‘The Babadook’: Storybook monster comes to life in year’s scariest movie
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About halfway through “The Babadook” I was feeling a real sense of irritation, what with all the hollering and the screeching and the screaming and the loud bumping noises and the crying and the wailing.
It kept going, and I kept watching — and it started to sink in: I wasn’t really irritated so much as creeped out. This film was getting under my skin.
“The Babadook” is the feature debut from Australian director Jennifer Kent, and it is made with such style and such originality, Kent will no doubt be given the opportunity to direct many more films, with much larger budgets.
This is the scariest movie of the year. In fact, as someone who has developed a pretty thick Critic’s Shield from years of watching standard haunted house/possessed human/mythological-creature fare, I have to say I was genuinely freaked out by some of the passages in “The Badabook.”
Amelia (Essie Davis) is a widower who works in a depressing nursing home and lives in a ramshackle house with her 6-year-old son, Sam (Noah Wiseman).
The boy is a precocious and clingy little bugger — prone to hugging Mommy too tightly at children’s birthday parties; terrorizing other children with scary stories and sometimes with physical aggression, and violent mood swings. Damien from “The Omen” wouldn’t want a play date with this lad.
One night Sam finds an oversized storybook titled “The Babadook” in the house, and he insists Mommy read it to him.
Big mistake. Huge.
Illustrated in ominous tones of black and white, with just a line or two of on each page, the pop-up book tells the tale of a monstrous, shadowy, top hat-wearing creature with skull-like features and long talons.
“If it’s in a word, or it’s in a look, you can’t get rid of the Babadook,” we’re told, and with each turn of the page, Amelia is increasingly disturbed, while Sam seems ever more intrigued. Amelia stops reading and places the book high atop an armoire and out of sight, but Sam is already obsessed with the Babadook. The next day and every day thereafter, he’ll tell anyone he encounters about the Babadook. (Just as the book prophesized — once you’re aware of this thing, he will immerse himself in every fiber of your being.)
So here we are. A single mother still haunted by the tragic death of her husband on the day her son was born. A child whose “acting out” has reached the stage where his aunt says she won’t come to the house anymore because she can’t stand being around her own nephew. And a mysterious creature that lives in the shadows of the house — or maybe only in the psyche of the mother. Or the son. Or both. You could wear out a therapist’s couch with all the psychological undertones.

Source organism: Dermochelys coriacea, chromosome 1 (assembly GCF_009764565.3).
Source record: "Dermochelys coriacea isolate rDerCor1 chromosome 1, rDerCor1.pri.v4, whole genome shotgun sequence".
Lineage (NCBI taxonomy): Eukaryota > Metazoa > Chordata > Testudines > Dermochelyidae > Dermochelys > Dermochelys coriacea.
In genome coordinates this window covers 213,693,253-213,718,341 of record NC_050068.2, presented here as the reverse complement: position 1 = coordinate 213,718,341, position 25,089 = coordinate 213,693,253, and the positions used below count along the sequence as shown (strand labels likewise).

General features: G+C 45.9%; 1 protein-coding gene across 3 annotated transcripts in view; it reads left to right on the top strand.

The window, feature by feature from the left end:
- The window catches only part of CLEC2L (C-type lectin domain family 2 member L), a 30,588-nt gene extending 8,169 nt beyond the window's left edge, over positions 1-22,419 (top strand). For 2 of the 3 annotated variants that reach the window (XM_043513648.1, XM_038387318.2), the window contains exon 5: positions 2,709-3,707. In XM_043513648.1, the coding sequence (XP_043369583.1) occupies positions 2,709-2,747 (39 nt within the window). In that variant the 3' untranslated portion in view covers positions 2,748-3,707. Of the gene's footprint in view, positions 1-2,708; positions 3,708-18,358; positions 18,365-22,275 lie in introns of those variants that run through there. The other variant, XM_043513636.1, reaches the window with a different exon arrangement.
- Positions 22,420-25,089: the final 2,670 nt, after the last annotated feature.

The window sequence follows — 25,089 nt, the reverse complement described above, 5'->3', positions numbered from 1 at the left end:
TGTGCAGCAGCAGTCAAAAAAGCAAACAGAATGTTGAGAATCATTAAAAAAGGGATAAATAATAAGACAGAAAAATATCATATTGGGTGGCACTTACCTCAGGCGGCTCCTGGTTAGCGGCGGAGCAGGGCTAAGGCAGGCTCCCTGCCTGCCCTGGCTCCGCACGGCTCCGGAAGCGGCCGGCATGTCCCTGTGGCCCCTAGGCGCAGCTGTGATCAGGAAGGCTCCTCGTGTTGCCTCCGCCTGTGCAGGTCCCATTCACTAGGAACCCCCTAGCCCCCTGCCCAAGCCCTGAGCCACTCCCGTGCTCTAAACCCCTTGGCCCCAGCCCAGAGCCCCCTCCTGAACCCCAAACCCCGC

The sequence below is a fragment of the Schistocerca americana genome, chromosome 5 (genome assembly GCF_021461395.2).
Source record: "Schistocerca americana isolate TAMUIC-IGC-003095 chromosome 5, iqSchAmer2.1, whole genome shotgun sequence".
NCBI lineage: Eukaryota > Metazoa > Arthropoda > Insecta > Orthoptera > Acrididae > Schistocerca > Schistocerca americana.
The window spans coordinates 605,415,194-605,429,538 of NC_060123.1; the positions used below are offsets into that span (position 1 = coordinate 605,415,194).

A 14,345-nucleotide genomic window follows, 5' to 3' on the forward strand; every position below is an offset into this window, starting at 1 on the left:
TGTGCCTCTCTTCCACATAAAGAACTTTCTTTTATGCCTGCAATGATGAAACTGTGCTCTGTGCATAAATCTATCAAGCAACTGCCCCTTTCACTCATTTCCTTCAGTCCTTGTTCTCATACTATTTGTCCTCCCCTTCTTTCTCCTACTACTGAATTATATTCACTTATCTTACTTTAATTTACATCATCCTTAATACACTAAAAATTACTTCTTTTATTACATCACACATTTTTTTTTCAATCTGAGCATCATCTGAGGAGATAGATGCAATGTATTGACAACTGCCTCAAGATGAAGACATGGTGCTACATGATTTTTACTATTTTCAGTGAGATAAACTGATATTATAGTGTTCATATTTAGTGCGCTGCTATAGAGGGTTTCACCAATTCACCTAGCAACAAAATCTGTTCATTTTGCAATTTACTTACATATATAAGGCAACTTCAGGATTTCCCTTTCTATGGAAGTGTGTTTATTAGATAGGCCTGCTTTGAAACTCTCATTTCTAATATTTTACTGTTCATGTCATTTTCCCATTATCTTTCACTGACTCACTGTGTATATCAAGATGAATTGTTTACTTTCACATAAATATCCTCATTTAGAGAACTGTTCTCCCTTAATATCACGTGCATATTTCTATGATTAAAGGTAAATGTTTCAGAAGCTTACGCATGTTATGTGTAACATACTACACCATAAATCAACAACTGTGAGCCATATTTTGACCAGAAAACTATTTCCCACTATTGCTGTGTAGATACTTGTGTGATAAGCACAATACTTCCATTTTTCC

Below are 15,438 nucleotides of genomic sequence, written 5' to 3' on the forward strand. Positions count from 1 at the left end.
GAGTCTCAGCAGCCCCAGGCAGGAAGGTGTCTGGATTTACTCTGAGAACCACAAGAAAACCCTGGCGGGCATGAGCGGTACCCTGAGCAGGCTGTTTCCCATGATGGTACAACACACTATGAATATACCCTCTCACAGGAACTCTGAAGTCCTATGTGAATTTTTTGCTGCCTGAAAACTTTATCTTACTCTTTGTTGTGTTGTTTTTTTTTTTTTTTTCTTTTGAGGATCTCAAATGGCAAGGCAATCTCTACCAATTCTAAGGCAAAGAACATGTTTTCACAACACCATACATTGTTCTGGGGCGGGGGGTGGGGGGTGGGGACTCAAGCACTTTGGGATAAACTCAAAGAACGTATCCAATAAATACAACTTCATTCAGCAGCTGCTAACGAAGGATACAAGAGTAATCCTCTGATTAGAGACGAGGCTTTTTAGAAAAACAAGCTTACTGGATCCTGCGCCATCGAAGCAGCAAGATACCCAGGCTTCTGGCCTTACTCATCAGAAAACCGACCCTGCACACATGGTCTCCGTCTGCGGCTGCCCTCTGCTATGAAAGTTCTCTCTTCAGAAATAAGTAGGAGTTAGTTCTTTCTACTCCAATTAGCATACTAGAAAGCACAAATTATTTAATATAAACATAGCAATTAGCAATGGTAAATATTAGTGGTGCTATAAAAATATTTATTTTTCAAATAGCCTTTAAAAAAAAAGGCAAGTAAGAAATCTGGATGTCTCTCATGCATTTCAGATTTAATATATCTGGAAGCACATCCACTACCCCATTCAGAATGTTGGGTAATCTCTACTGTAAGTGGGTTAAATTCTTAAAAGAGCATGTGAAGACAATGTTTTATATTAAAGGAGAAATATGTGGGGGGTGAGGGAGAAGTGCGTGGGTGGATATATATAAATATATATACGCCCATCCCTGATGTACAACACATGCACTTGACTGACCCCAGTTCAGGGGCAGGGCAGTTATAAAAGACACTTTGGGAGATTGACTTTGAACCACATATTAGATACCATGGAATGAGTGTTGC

Amelia finds shards of glass in her soup, but not in Sam’s. She destroys the book — but apparently the book can’t be destroyed. She goes to the police, convinced someone is stalking and terrorizing her, but of course they don’t believe her. The moment Amelia looks around the police station, feeling the stare of every cop in the room, is one of countless, perfectly framed shots by Kent. Everything from a visit to the police station to a drive down a quiet residential street to a little girl’s birthday party is fraught with tension. Something always feels just a little … off.
As for the usual scary movie questions — e.g., why don’t they just leave the house — suffice to say Kent has an answer at every turn. “The Babadook” is the kind of next-level horror movie where just because it’s daylight, that doesn’t mean the scary stuff ends and all is well until the sun goes down again.
Essie Davis is a blood-sweat-and-tears tour de force as Amelia, who at times seems like the most loving mother in the world and at other times would send the possessed Regan from “The Exorcist” running to her room crying. Noah Wiseman’s performance as a disturbed child obsessed with Mister Babadook and with protecting his mother is so good it’s unsettling.
For a long time it’s unclear whether Mister Babadook is a real monster or the figment of someone’s damaged psyche. The answer comes in an extended climax both horrifying and emotionally involving.
Even the obligatory epilogue in “The Babadook” is fresh.
And really messed up.
I hope nobody leaves that storybook on my shelf.
IFC Midnight presents a film written and directed by Jennifer Kent. Running time: 94 minutes. No MPAA rating. Opens Friday at the Music Box Theatre.